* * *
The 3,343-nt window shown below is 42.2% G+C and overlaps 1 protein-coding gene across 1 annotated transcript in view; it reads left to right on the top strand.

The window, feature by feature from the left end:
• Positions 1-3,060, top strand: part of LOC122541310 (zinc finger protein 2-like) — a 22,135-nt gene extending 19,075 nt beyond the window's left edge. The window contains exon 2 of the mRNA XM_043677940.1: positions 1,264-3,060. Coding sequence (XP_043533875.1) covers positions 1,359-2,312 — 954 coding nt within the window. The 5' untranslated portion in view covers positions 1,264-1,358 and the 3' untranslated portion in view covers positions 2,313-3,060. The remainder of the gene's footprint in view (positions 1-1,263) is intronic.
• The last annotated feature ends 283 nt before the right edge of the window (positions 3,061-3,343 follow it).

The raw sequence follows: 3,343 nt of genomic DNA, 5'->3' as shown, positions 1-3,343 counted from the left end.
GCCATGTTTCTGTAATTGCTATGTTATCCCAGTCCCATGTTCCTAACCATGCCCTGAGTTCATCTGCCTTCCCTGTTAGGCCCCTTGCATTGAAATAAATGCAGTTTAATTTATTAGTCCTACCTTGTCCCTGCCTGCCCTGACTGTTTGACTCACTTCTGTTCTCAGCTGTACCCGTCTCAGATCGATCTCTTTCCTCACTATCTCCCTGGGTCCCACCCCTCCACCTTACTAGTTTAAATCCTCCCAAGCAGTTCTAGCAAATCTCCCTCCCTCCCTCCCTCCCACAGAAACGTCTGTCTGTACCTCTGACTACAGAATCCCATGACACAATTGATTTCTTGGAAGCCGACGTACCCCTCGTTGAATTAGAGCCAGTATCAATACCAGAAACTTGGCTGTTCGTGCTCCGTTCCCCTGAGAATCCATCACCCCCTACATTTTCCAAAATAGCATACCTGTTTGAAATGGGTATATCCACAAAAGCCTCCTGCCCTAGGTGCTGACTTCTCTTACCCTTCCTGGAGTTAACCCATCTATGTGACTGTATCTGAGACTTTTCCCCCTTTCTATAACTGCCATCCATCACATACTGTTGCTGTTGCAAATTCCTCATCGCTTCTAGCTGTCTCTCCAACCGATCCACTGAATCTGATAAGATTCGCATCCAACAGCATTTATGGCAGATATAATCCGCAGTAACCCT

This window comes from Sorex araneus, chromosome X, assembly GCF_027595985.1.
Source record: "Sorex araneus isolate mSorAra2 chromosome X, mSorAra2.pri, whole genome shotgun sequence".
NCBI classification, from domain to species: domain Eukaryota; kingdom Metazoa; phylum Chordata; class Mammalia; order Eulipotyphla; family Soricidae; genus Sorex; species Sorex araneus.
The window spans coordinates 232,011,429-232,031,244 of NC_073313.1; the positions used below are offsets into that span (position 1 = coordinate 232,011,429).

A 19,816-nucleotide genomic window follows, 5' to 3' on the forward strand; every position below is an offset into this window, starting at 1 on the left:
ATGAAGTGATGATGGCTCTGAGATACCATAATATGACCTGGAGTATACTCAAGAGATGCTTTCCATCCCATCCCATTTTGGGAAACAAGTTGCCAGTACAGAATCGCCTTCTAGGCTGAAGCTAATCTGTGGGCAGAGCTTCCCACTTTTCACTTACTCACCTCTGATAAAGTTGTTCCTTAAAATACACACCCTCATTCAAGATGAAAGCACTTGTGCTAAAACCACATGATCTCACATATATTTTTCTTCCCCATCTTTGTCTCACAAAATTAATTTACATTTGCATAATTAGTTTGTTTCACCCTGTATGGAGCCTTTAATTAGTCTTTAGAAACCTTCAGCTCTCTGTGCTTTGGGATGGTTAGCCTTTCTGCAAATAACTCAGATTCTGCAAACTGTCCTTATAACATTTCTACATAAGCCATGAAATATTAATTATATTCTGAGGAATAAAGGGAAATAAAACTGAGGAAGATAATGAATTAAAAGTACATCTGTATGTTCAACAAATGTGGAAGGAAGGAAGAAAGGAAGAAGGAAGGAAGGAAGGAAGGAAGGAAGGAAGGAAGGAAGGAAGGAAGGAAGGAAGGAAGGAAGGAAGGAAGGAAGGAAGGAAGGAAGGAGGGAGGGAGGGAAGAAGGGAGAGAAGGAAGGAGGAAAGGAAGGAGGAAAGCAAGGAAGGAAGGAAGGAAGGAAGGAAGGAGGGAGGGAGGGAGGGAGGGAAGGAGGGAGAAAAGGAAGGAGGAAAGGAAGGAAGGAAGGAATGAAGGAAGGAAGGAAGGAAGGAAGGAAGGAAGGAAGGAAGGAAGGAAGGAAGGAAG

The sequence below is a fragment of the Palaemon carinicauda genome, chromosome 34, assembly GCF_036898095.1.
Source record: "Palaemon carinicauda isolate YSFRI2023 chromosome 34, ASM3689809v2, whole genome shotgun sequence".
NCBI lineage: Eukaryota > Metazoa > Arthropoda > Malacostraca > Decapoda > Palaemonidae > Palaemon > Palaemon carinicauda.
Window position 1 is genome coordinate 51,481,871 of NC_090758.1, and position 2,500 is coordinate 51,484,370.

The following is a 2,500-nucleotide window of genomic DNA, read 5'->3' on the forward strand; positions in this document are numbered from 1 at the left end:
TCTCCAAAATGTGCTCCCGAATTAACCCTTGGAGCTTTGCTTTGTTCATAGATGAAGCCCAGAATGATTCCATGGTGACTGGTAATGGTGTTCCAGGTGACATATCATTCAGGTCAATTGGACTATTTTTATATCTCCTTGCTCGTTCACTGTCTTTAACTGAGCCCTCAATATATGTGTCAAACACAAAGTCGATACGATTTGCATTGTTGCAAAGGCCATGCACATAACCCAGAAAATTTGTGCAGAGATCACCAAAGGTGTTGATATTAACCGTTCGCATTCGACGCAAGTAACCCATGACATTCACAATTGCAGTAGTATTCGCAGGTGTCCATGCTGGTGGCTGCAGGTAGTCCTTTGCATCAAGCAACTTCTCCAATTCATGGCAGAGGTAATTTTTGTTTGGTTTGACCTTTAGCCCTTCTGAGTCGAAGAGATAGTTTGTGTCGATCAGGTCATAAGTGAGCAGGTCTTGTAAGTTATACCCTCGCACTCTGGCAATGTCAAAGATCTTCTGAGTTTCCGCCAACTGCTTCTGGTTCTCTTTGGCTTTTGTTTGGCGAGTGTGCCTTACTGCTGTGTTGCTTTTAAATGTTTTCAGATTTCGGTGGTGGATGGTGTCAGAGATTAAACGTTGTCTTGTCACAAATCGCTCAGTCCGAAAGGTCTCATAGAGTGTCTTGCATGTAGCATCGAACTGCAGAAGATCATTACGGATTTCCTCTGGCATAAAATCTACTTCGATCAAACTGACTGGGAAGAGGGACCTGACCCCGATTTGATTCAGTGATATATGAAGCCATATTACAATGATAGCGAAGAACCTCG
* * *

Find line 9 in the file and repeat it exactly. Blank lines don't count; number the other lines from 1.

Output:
NCBI classification, from domain to species: domain Eukaryota; kingdom Metazoa; phylum Chordata; class Mammalia; order Eulipotyphla; family Soricidae; genus Sorex; species Sorex araneus.